retifanlimab immunotherapy trial? Has anyone any experience of this

  • 9 replies
  • 33 subscribers
  • 574 views

Hi there 

I was just wondering if anyone has heard or an immunotherapy trial which is 2 chemos plus this immunotherapy drug?

anal cancer which has spread…drug is Retifanlimab

anyone who has an info on it or has had it themselves. Please get in touch if you have.

interested in hearing about the side effects results and anything really for a family member

El 

  • Hello El

    I'm afraid I don't remember seeing Retifanlimab mentioned on here, but that isn't to say that someone might have had it.  What I do know is that there is a trial which ends this month where patients that had anal cancer (and other types of cancer) were treated with a placebo or Retifanlimab alongside carboplatin/paclitaxel.  It may be that during the trial (which involves regular scans) they have found that the Retifanlimab is effective and now offer it as standard to patients with spread.

    I have no experience of the side effects, there is a list but it may well be that your Mum will not suffer any of them or just one or two.  The team treating her will certainly keep on top of it with regular checks and additional medication if needed.

    I know your Mum (and you) must be apprehensive, I do hope her treatment goes well.

    Irene xx

  • Hi there Irene 

    thanks for your message. Yes the trial you are talking about is the one which she is on. I’m fairly sure she only just got on it because it’s no longer being offered. Had her first day of it today and we have seen that it’s now been approved in the US. So I’m guessing that’s pretty pretty promising. Has been going a number of years in the UK.

    From what she’s said they monitor you fairly closely with lots of blood tests and scans etc. so will see how she gets on.

    we have heard some good things about trials for colorectal cancer so hoping it will help the situation somewhat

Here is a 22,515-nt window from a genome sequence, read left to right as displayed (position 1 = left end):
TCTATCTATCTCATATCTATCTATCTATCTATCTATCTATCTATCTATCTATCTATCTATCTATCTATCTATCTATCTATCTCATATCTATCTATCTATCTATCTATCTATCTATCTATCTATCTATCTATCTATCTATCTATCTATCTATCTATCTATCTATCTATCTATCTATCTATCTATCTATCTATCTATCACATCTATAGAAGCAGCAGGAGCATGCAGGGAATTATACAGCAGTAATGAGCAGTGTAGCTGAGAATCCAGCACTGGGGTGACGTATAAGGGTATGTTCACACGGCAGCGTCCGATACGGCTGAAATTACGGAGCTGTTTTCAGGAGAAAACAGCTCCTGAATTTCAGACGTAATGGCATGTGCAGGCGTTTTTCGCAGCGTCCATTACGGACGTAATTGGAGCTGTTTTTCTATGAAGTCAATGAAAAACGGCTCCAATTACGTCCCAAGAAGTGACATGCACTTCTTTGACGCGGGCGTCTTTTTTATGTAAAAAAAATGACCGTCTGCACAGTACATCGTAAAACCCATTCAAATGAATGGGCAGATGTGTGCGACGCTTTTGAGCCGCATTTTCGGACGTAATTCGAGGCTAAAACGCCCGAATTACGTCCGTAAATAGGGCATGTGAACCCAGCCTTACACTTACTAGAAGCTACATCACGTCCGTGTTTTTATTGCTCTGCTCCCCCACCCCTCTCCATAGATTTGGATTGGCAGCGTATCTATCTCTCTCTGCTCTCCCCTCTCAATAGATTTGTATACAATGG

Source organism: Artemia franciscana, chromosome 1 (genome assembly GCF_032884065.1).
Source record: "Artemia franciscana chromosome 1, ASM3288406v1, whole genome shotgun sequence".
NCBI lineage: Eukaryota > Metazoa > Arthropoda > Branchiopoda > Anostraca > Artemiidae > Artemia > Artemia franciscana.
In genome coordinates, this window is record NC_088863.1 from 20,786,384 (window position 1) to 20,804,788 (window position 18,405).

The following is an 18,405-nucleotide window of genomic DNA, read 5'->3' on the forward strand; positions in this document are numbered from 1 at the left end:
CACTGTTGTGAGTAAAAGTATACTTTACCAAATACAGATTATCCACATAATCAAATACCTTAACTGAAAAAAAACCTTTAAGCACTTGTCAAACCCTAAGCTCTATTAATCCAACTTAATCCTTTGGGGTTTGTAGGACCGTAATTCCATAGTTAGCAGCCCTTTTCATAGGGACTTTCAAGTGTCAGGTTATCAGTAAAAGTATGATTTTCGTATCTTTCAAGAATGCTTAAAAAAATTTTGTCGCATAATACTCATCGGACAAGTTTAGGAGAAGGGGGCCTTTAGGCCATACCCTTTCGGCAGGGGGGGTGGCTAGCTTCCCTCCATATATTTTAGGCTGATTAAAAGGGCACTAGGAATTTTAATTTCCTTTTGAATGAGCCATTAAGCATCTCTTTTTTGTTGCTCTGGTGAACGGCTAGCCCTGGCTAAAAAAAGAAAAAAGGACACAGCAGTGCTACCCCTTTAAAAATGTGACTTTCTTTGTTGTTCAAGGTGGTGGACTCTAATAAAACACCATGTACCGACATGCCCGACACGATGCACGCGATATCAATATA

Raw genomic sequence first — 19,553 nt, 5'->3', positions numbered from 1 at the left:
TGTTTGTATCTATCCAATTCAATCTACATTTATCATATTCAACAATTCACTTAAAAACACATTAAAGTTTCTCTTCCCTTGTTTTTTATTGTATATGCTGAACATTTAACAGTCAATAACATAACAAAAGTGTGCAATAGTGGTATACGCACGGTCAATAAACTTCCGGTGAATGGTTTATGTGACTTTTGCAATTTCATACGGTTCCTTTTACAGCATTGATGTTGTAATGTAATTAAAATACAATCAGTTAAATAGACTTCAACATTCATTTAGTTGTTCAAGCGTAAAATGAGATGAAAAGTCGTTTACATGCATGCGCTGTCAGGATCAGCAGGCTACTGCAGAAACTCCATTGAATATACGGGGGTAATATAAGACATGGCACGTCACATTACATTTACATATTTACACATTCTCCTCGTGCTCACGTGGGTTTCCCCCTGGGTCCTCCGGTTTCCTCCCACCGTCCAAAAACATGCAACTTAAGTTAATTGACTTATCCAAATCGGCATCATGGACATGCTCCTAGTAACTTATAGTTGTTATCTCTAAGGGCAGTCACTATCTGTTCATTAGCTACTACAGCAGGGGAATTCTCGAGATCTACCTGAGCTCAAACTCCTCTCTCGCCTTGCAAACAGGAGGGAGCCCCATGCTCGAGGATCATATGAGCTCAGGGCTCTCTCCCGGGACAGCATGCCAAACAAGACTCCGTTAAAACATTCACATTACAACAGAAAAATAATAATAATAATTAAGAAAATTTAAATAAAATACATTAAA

thabk you for your kind wishes. She seemed in good spirits when I spoke with her earlier 

    x x 

  • After I finished the standard chemo radiation for Stage 4 Anal cancer I received a similar drug, Opdivo (nivolumab) here in the US. Due to the size and spread of my initial tumor, my oncologist said I needed this drug or I most likely would have a recurrence within a year. The drug I received is similar in action to the one your relative is receiving. These are immune stimulating drugs, ie, they allow your own immune system to fight/destroy the cancer cells. To my knowledge, the Anal cancer cells secrete a protein which hides the cancer cells from your immune system and these interrupt the production of this protein. This allows your own immune system to kill the remaining Anal cancer cells. 
    I was on the Opdivo for 5 mos. I was supposed to take it for a year, but developed a severe tenosynovitis in my hands so the Opdivo was stopped. My hands are back to normal now, and I saw a rheumatologist who thought the problem was due to the Opdivo. 
    That said, you need to be aware of anything out of the ordinary in your relative, such as yellow whites of the eyes, confusion or worsening mental status, new shortness of breath, or as in my case sudden severe pain in joints. These are the main side effects that are of importance. The reason is that the revved-up immune system can attack normal tissues also. 
    I really think that the Opdivo in my case saved my life, and despite the tenosynovitis reaction, I would do it again. These drugs are on the cutting edge of oncology and are given to folks all over the world as part of cancer care. Opdivo was developed in Canada, not that it matters. 

    I’m cancer-free at 18 months which I attribute to the Opdivo. Good luck with your relative, hope they do well. 
    By the way, I was 70 years old when I received this drug, not a spring chicken. 
    If you have any concerns or questions, I’m here.